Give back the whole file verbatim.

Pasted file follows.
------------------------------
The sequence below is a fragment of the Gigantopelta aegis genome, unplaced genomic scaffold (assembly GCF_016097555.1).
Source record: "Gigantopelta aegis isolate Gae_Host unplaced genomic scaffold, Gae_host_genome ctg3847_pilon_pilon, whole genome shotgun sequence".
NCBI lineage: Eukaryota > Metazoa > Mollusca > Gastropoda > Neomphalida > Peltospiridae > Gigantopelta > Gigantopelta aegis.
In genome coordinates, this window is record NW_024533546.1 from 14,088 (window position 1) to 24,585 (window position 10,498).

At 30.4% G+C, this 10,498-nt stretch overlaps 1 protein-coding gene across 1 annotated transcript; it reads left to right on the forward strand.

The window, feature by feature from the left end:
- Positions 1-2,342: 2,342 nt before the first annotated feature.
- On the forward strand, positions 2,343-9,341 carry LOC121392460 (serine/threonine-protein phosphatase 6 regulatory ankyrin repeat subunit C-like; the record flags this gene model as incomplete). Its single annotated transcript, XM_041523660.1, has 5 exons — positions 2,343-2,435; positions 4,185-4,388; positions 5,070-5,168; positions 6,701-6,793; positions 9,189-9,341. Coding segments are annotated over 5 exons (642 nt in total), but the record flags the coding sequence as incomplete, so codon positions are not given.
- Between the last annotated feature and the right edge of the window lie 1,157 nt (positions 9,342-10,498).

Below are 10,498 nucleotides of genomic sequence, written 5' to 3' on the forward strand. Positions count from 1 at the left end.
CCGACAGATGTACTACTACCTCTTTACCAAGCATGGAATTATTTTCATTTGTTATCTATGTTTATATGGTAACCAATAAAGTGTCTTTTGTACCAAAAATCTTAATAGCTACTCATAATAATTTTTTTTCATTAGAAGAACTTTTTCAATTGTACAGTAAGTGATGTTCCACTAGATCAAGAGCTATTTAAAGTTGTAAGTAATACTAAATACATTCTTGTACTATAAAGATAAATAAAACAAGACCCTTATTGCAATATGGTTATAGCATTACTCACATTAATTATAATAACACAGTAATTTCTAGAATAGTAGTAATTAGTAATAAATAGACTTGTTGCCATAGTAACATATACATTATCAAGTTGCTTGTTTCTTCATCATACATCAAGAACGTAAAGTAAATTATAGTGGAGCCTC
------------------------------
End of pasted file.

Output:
The sequence below is a fragment of the Gigantopelta aegis genome, unplaced genomic scaffold (assembly GCF_016097555.1).
Source record: "Gigantopelta aegis isolate Gae_Host unplaced genomic scaffold, Gae_host_genome ctg3847_pilon_pilon, whole genome shotgun sequence".
NCBI lineage: Eukaryota > Metazoa > Mollusca > Gastropoda > Neomphalida > Peltospiridae > Gigantopelta > Gigantopelta aegis.
In genome coordinates, this window is record NW_024533546.1 from 14,088 (window position 1) to 24,585 (window position 10,498).

At 30.4% G+C, this 10,498-nt stretch overlaps 1 protein-coding gene across 1 annotated transcript; it reads left to right on the forward strand.

The window, feature by feature from the left end:
- Positions 1-2,342: 2,342 nt before the first annotated feature.
- On the forward strand, positions 2,343-9,341 carry LOC121392460 (serine/threonine-protein phosphatase 6 regulatory ankyrin repeat subunit C-like; the record flags this gene model as incomplete). Its single annotated transcript, XM_041523660.1, has 5 exons — positions 2,343-2,435; positions 4,185-4,388; positions 5,070-5,168; positions 6,701-6,793; positions 9,189-9,341. Coding segments are annotated over 5 exons (642 nt in total), but the record flags the coding sequence as incomplete, so codon positions are not given.
- Between the last annotated feature and the right edge of the window lie 1,157 nt (positions 9,342-10,498).

Below are 10,498 nucleotides of genomic sequence, written 5' to 3' on the forward strand. Positions count from 1 at the left end.
CCGACAGATGTACTACTACCTCTTTACCAAGCATGGAATTATTTTCATTTGTTATCTATGTTTATATGGTAACCAATAAAGTGTCTTTTGTACCAAAAATCTTAATAGCTACTCATAATAATTTTTTTTCATTAGAAGAACTTTTTCAATTGTACAGTAAGTGATGTTCCACTAGATCAAGAGCTATTTAAAGTTGTAAGTAATACTAAATACATTCTTGTACTATAAAGATAAATAAAACAAGACCCTTATTGCAATATGGTTATAGCATTACTCACATTAATTATAATAACACAGTAATTTCTAGAATAGTAGTAATTAGTAATAAATAGACTTGTTGCCATAGTAACATATACATTATCAAGTTGCTTGTTTCTTCATCATACATCAAGAACGTAAAGTAAATTATAGTGGAGCCTC